Not so long ago, astronomers thought of the Milky Way’s central bulge as an old folks home where mostly ancient stars congregated and slowly moved about. But more recent observations, including this spectacular view captured by the Hubble Space Telescope, and an analysis of about 10,000 suns in the bulge reveal a much more dynamic environment where stars of various ages move about at different speeds. The faster, younger stars may have been captured as the Milky Way cannibalised smaller galaxies, mingling with older, slower-moving suns.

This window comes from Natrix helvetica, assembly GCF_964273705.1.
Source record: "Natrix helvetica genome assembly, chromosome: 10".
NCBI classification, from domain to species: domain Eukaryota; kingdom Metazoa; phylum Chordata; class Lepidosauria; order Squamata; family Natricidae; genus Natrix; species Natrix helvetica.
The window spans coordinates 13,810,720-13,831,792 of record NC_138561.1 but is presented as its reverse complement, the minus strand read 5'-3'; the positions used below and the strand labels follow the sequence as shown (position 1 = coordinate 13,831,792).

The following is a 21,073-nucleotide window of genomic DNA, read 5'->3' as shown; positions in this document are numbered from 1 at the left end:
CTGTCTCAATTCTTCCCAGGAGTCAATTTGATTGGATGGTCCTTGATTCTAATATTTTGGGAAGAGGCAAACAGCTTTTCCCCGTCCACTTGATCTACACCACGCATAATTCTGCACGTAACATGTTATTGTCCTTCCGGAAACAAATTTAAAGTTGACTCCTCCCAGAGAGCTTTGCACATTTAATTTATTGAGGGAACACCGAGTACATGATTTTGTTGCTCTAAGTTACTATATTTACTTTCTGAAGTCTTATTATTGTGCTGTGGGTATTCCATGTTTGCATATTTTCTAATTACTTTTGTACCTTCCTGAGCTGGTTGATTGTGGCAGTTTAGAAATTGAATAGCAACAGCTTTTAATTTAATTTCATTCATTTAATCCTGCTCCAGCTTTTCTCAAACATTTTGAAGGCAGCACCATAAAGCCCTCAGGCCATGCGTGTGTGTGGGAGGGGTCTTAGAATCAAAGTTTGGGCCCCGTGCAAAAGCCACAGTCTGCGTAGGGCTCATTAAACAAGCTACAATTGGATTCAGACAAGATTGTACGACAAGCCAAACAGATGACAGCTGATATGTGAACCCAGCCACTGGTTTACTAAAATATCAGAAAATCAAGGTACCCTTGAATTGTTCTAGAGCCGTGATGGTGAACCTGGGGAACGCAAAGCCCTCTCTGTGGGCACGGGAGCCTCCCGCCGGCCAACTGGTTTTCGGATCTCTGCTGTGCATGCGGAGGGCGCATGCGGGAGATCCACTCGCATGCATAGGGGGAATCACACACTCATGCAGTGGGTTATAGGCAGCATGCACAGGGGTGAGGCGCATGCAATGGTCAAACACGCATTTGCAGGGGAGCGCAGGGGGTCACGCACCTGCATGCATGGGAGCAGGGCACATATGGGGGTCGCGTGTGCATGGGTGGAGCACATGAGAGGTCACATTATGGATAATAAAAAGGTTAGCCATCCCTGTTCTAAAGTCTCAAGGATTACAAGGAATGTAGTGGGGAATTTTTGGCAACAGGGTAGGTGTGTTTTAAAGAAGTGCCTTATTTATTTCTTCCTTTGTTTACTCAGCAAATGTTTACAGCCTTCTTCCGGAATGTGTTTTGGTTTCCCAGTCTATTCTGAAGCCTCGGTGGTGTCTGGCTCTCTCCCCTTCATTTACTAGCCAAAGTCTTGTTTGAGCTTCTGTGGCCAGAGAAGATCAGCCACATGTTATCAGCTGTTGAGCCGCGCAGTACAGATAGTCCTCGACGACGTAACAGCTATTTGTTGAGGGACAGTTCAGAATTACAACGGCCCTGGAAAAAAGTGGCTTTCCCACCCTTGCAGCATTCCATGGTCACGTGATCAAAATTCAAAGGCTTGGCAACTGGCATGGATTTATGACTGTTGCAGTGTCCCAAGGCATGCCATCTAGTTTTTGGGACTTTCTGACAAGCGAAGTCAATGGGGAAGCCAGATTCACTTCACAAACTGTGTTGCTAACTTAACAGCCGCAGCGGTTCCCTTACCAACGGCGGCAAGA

By pushing the NASA/ESA Hubble Space Telescope to its limits, astronomers have shattered the cosmic distance record by measuring the distance to the most remote galaxy ever seen in the universe. The galaxy, named GN-z11, has a redshift of 11.1, which corresponds to 400 million years after the Big Bang when the universe was only three percent of its current age.